Adult and pediatric cardiologists are familiar with variation in cardiac trabeculation. Abnormal trabeculation is a key feature of left ventricular noncompaction, but it is also common in congenital heart diseases and in cardiomyopathies (dilated and hypertrophied). Trabeculae might be a measurable phenotypic marker that will allow insights into how cardiomyopathy and congenital heart disease arise and develop. This will require the linking together of clinical and preclinical information (such as embryology and genetics), with new analysis methods for trabecular quantitation...
November 2015: Canadian Journal of Cardiology
Yury Rapoport, Charles J Fox, Parth Khade, Mary E Fox, Richard D Urman, Alan David Kaye
Dextrocardia, a term used to describe all varieties of developmental malformations resulting in the positioning of the heart in the right hemithorax, is linked to a number of highly significant cardiac disorders. Current estimates vary tremendously in the literature. Only about 10 % of patients with diagnosed dextroversion show no substantial cardiac pathology; however, the incidence of congenital heart defects associated with dextrocardia is close to 100 %. The majority of studies previously reported include dextrocardia associated with situs inversus and cases of Kartagener syndrome...
October 2015: Journal of Anesthesia
M C Rusu, A D Vrapciu, S Hostiuc, C S Hariga
New data on adult stem cells (ASCs) are continuously added by research for use in regenerative medicine. However organ-specific ASC markers are incompletely explored. It was demonstrated that in non-cardiac brown adipose tissue (BAT) CD133+ cells differentiate in cardiomyocytes, and such BAT-derived cells induce bone marrow-derived cells into cardiomyocytes, thus being a promising source for cardiac stem cell therapy. During embryogenesis the subepicardial fat derives from BAT. Although it was not specifically investigated in human adult or aged hearts, it is actually known that metabolically active BAT can be found in many adult humans, is related to antiobesity effects, and it may derive from stem/progenitor cells...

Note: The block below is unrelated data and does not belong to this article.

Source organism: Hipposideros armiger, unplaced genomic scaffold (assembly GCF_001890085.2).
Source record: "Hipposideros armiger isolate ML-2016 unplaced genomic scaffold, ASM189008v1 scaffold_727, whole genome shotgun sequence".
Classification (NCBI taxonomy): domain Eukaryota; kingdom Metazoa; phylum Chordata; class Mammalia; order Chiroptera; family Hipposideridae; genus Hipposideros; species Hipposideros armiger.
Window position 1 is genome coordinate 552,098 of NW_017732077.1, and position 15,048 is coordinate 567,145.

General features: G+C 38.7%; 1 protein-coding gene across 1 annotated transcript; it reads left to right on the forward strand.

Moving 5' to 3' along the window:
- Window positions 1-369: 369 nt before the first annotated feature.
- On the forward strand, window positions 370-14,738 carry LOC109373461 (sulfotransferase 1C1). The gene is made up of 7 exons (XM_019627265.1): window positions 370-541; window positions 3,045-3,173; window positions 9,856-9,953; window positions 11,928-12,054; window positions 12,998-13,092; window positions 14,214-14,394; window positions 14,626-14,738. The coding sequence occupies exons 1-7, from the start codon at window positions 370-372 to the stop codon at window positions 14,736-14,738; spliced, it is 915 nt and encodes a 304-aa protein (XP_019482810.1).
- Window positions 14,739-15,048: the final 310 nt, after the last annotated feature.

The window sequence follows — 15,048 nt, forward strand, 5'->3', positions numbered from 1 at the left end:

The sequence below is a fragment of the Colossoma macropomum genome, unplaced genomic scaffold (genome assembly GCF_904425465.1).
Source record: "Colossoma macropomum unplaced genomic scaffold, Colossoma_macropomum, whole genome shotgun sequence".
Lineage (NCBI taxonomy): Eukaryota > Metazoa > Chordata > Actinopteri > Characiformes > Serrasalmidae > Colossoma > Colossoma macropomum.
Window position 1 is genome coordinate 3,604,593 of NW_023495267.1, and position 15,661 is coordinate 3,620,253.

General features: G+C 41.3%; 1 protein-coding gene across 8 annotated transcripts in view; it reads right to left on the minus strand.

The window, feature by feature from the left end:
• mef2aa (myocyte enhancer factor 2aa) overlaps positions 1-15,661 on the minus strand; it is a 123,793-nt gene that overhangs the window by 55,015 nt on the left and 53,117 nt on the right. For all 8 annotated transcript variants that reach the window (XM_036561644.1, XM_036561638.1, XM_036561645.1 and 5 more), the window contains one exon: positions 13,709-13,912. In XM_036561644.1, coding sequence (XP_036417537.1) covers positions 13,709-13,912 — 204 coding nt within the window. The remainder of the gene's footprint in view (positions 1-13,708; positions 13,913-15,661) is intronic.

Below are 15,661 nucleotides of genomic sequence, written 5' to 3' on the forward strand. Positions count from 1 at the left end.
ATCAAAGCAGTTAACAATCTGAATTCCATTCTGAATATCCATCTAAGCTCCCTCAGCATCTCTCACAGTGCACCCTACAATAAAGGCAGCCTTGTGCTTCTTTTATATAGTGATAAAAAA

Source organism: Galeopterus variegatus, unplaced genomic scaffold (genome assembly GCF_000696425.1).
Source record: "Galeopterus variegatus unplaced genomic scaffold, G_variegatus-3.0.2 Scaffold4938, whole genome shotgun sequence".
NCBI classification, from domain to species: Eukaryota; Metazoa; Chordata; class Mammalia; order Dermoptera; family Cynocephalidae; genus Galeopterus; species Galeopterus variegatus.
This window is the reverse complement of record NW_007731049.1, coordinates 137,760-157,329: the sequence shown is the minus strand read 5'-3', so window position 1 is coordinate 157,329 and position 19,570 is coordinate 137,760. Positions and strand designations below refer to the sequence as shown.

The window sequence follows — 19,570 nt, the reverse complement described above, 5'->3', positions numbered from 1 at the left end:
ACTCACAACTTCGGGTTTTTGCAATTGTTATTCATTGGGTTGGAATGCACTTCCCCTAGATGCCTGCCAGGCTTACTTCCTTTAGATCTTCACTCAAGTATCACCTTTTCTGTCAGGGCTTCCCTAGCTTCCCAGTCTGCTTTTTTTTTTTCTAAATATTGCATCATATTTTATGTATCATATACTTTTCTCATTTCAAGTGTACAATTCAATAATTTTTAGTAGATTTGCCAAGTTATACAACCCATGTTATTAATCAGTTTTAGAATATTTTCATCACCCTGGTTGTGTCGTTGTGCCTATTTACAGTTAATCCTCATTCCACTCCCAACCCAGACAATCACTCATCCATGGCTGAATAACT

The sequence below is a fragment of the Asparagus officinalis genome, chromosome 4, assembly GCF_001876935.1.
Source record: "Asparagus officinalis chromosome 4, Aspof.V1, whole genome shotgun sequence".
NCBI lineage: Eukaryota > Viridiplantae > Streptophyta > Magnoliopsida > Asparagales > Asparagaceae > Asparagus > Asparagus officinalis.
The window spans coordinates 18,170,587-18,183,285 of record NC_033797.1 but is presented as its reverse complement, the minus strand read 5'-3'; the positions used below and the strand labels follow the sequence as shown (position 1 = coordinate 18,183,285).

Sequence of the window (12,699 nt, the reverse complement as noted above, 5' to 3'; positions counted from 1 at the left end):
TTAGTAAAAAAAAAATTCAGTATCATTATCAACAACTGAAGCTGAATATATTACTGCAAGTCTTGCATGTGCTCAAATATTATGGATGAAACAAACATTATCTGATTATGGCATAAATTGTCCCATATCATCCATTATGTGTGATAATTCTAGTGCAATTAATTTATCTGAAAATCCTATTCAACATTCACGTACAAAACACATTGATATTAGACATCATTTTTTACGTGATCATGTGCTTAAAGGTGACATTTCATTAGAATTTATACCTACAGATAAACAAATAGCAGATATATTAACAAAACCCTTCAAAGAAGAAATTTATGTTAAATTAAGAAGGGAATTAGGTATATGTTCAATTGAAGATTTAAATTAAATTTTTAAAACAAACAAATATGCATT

August 2015: Medical Hypotheses
Umberto G Rossi, Paolo Rigamonti, Pierluca Torcia, Giovanni Mauri, Francesca Brunini, Michele Rossi, Maurizio Gallieni, Maurizio Cariati
Congenital anomalies of superior vena cava (SVC) are generally discovered incidentally during central venous catheter (CVC) insertion, pacemaker electrode placement, and cardiopulmonary bypass surgery. Persistent left SVC (PLSVC) is a rare (0.3%) anomaly in healthy subjects, usually asymptomatic, but when present and undiagnosed, it may be associated with difficulties and complications of CVC placement. In individuals with congenital heart anomalies, its prevalence may be up to 10 times higher than in the general population...
July 2015: Journal of Vascular Access
Loren Garrison Morgan, Jonathan Gardner, Joe Calkins
Persistent left superior vena cava (PLSVC) is the most common thoracic venous anomaly and is a persistent congenital remnant of the vena caval system from early cardiac development. Patients with congenital anomalous venous return are at increased risk of developing various cardiac arrhythmias, due to derangement of embryologic conductive tissue during the early development of the heart. Previously this discovery was commonly made during the placement of pacemakers or defibrillators for the treatment of the arrhythmias, when the operator encountered difficulty with proper lead deployment...
2015: Case Reports in Medicine